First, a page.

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Government’s new planning rule book: ‘it’s a developers’ charter’


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Is our countryside now under even greater threat?

CPRE has slammed the government’s revised planning rulebook, the National Planning Policy Framework (NPPF), as a “speculative developers’ charter”.
In a damning early critique, the organisation says the government has not fulfilled its promise to “build attractive and better-designed homes in areas where they are needed”.
Indeed, the document, published on Tuesday, July 24, continues to “favour the delivery of any development, rather than development that meets communities’ needs, respects the environment, and adheres to policies in the NPPF other than those which deal with housing delivery”.
CPRE’s main worry is the introduction, in November, of a ‘housing delivery test’, which sees councils further encouraged to set high housebuilding targets – the new policy has clearly been designed to enforce those targets.
The test will mean councils are penalised when housebuilders fail to deliver homes in their areas; the ‘punishment’ is the removal of local control over planning decisions.
This, of course, will leave countryside open to speculative development.

Other CPRE concerns include:

  • a failure to provide an effective brownfield-first policy
  • the continuing failure to support provision of affordable housing in rural areas
  • the discouragement of neighbourhood planning because of uncertainty over the validity of Local Plans older than two years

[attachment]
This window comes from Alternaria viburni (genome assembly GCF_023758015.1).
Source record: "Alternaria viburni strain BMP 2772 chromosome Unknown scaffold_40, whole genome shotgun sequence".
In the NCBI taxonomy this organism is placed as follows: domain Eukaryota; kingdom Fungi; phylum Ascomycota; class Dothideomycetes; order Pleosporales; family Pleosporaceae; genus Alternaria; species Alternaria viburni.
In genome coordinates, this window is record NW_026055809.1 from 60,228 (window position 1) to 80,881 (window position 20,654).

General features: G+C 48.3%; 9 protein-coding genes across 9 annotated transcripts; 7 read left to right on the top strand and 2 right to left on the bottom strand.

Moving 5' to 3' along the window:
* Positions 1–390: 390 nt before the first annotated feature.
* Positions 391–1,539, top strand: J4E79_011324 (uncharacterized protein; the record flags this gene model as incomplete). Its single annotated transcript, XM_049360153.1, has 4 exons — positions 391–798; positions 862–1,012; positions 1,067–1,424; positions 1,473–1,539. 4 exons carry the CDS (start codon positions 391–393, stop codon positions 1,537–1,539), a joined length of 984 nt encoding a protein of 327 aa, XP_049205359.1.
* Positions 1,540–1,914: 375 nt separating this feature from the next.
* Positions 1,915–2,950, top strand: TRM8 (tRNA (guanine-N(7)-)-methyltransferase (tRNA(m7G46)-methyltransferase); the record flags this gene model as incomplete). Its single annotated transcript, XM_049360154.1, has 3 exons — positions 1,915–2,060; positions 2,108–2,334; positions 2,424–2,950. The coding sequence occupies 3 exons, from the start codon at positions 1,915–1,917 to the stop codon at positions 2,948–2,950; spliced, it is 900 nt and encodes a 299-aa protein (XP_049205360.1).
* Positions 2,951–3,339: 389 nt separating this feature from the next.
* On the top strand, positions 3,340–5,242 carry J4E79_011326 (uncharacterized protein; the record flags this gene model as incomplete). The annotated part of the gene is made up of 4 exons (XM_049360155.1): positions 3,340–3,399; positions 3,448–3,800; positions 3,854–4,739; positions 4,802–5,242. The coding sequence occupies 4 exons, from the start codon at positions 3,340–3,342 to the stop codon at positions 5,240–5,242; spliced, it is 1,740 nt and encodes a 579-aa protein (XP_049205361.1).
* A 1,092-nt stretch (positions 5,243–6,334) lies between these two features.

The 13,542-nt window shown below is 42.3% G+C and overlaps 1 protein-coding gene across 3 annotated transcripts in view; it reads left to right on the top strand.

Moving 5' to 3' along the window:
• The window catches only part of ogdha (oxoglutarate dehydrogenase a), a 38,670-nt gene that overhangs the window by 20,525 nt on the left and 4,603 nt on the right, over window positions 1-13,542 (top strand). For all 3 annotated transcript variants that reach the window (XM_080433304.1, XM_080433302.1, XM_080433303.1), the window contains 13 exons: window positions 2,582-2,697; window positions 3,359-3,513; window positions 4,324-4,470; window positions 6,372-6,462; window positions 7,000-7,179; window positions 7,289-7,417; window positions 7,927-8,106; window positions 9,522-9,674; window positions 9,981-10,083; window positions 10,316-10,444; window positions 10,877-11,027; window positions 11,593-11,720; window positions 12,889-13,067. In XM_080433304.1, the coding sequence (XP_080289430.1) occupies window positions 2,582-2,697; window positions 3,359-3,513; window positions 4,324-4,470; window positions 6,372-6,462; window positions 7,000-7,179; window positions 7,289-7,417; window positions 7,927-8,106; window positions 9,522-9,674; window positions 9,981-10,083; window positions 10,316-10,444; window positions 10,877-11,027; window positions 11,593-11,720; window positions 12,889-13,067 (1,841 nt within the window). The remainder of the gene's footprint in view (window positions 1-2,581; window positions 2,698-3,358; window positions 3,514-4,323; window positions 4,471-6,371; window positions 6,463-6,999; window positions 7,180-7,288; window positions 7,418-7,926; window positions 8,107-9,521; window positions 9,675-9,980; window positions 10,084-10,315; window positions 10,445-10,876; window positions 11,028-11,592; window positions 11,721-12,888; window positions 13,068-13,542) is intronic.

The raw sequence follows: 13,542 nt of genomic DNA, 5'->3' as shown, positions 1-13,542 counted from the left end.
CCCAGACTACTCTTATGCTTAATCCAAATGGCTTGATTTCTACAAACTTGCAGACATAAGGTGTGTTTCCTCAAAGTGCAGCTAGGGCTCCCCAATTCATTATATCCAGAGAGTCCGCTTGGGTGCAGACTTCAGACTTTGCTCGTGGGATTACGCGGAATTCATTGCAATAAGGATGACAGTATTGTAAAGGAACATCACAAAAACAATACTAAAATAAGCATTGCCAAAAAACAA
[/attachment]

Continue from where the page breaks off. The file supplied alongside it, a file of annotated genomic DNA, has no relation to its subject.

Matt Thomson, CPRE’s head of planning, said: “Rather than delivering ‘what communities want’, as it claims to promise, the new planning rulebook and its new ‘housing delivery test’ will result in almost all Local Plans becoming out of date within two years.
“It is a speculative developers’ charter and will lead to the death of the plan-led system.

“Without a Local Plan, councils and communities have little control over the location and type of developments that take place. Local communities’ needs are ignored and valued countryside [is] destroyed for no good reason.”

Despite its disappointment with the revised NPPF, CPRE applauds some positive moves within it. They include:

  • National Parks and AONBs reinstated as having the “highest status of protection”
  • Maintenance of Green Belt protections and an improved definition of “exceptional circumstances” for releasing land from Green Belts
  • Exclusion of National Parks, AONBs and Green Belts from the Entry Level Exceptions Sites policy
  • “Social housing” reinstated in the definition of affordable housing

For more on CPRE’s response to the revised NPPF, see here